Paul Byrne, director of Thesaurus Software offers some advice to Irish employers in the areas of RTI and auto entolment in relation to successfully implementing payroll software.
There have been two important business developments in the UK in payroll software in recent years both of which we can expect to see copied in Ireland, in some shape or form. The first of these is real time information (RTI).
What would RTI mean to Irish employers?
At present Revenue only receives detailed information of employees’ earnings and tax at the end of a tax year when an employer submits the P35, and sometimes mid-year when a P45 is submitted. Under RTI, Revenue would receive this information every time an employee is paid.
The advantage of RTI to Revenue is they would have up to date information on which to base the current tax credit cert of an individual. This helps ensure that there are no over or underpayments of tax at the year end, with a corresponding reduction in administration, and provides greater certainty for future budget planning. It is also beneficial to the individual employee as they can be reasonably certain that their tax affairs are up-to-date.
RTI is particularly relevant to modern day work patterns where employees may have multiple employments and now change employment more frequently than in previous affluent times. RTI, which requires online submission of returns, is made possible by virtue of the widespread availability of broadband and automated payroll programs creating simple to use interface between the employer and Revenue.
RTI commenced in the UK on April 6th 2013, following an initial pilot programme. Despite initial apprehension by employers and payroll bureaus, the experience to date has more or less been ‘what was all the fuss about?’ HMRC were largely responsible for how smoothly RTI rolled out and was implemented by employers. Indeed HMRC should be commended for the investment of time and resources into numerous consultations, workshops, seminars, and webinars etc. well in advance of RTI implementation. HMRC actively worked closely with payroll software providers to ensure a pain free process for employers.
With such a successful reform to the PAYE system in UK what obstacles hinder the adoption of RTI in Ireland? One may be a lack of allocated funds. Putting the systems in place to handle RTI is a mammoth task and Revenue is starved of development funds. The one huge advantage they have is that they can learn from the HMRC model along with a wealth of experience available from Irish payroll software providers who are also UK payroll software providers.
The second major development in the UK is Auto enrolment.
Thankfully, we are living longer! This, however, presents a huge challenge for any country’s retirement strategy.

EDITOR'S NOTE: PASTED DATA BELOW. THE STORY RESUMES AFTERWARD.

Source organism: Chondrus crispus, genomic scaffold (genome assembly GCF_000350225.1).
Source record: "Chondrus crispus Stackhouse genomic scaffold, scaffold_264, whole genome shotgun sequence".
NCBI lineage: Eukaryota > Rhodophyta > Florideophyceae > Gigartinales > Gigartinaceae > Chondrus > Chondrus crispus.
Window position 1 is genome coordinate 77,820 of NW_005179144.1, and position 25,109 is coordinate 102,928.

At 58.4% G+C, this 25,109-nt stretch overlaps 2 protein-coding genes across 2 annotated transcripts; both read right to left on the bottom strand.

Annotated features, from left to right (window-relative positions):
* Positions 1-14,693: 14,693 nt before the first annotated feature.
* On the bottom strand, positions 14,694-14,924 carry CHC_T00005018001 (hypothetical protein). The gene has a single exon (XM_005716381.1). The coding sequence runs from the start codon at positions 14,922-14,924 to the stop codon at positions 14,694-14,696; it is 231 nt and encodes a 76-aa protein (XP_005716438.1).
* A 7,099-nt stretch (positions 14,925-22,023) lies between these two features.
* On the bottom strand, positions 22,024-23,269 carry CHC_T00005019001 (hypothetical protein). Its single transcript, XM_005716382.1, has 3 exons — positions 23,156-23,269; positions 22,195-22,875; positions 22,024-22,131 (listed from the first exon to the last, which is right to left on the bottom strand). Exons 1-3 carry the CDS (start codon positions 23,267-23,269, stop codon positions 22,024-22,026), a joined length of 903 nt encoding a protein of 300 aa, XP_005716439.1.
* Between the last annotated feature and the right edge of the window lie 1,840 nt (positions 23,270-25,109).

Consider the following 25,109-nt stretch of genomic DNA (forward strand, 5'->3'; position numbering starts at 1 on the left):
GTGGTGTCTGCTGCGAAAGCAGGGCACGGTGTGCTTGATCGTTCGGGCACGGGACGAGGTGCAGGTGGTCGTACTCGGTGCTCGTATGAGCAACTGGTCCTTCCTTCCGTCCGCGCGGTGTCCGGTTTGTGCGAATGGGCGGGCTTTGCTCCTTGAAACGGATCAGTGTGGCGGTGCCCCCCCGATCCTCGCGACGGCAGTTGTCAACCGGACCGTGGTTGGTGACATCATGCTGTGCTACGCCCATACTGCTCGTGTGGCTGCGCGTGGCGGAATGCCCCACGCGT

Back in 1950, there were 7.2 people aged 20–64 for every person of 65 or over in the OECD countries. This is projected to reduce to 1.8 by 2050. The math is stark. To fund a state pension which pays modern day equivalents to people retiring at 65 will soon become an impossible task. Apart from increasing the already huge tax burden to pay for pensions, there are really only two ways of addressing the problem. One, the retirement age needs to increase and, two, people will need to have private pensions or other incomes to supplement their State pension.
Auto enrolment addresses the latter. It imposes a legal obligation on employers to enrol their employees in pension schemes and to contribute to these pensions. A deduction is made from the employee’s pay plus the employer contributes as well. Auto enrolment began in the UK for very large employers in 2012 and is being rolled out to include all employers by 2017. The combined minimum deduction and contribution of 2% is designed to ease employees and employers into the concept but this combined level rises to 8% by 2018.
It should be noted that employee participation is optional. The employer must enrol them but they may subsequently opt out. Therefore, employees who feel that they are otherwise covered (e.g. through rental property and/or other investments) do not have to partake in auto enrolment.
The various rules surrounding auto enrolment and the structures that need to be put in place are numerous and represent a major undertaking for government, employers and pension companies.
Auto enrolment (or similar) is an absolute necessity and it is somewhat surprising that Irish plans in this regard are not more advanced.
About Paul Byrne
Paul Byrne FCA is the director of Thesaurus Software Ltd (Producers of BrightPay and Thesaurus Payroll Manager). He co-founded the company in 1991 to provide payroll software to Irish businesses who were at the time struggling with manual systems. Paul is also the chairman of the Payroll Software Developers Association in Ireland.
Over the years, Thesaurus Software has launched Thesaurus Payroll Manager, BrightPay (IE and UK versions) and BrightContracts. BrightPay, the latest payroll software product, is currently used by over 60,000 employers in Ireland and the UK.